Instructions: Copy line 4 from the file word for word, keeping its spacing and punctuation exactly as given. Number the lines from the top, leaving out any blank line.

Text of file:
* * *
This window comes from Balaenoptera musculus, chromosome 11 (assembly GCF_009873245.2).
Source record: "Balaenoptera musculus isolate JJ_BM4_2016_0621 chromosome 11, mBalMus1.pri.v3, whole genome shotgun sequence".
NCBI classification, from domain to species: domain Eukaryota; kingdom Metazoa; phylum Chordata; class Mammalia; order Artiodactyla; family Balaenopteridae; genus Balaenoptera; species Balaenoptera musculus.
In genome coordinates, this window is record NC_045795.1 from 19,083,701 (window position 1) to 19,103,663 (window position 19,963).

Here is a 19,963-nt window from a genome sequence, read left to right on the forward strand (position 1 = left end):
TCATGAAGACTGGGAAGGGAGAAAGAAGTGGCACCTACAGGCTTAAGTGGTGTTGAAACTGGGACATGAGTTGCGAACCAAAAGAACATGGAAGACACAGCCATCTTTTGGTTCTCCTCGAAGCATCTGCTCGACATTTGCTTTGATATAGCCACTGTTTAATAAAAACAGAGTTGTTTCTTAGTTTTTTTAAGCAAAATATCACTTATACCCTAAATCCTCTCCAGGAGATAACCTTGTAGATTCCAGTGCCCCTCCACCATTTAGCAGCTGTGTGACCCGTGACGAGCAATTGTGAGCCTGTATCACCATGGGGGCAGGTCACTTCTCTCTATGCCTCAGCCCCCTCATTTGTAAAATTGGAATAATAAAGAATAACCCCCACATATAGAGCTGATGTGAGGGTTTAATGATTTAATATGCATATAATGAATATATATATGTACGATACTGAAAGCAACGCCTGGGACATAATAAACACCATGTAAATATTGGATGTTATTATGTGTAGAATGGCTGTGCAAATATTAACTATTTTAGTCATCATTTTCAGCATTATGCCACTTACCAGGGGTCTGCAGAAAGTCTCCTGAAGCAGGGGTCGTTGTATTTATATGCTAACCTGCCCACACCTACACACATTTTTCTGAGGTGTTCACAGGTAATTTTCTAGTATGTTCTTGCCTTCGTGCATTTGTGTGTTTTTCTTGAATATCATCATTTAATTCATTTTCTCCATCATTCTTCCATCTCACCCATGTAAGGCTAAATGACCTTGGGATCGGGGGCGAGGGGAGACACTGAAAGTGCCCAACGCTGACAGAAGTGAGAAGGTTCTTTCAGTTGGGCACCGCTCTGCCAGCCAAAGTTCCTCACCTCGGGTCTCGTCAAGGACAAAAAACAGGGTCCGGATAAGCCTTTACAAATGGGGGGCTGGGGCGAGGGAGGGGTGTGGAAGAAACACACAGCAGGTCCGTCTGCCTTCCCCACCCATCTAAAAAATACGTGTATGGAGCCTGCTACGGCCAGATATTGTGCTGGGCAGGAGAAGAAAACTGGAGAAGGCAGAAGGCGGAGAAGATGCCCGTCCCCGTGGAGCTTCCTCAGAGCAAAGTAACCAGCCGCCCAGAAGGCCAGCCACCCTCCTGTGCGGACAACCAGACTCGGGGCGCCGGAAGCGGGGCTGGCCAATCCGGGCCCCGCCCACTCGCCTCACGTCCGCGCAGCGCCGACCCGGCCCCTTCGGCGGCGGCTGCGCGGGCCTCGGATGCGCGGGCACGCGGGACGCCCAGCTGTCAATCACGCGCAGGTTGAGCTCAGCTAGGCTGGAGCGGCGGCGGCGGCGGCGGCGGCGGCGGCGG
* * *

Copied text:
In genome coordinates, this window is record NC_045795.1 from 19,083,701 (window position 1) to 19,103,663 (window position 19,963).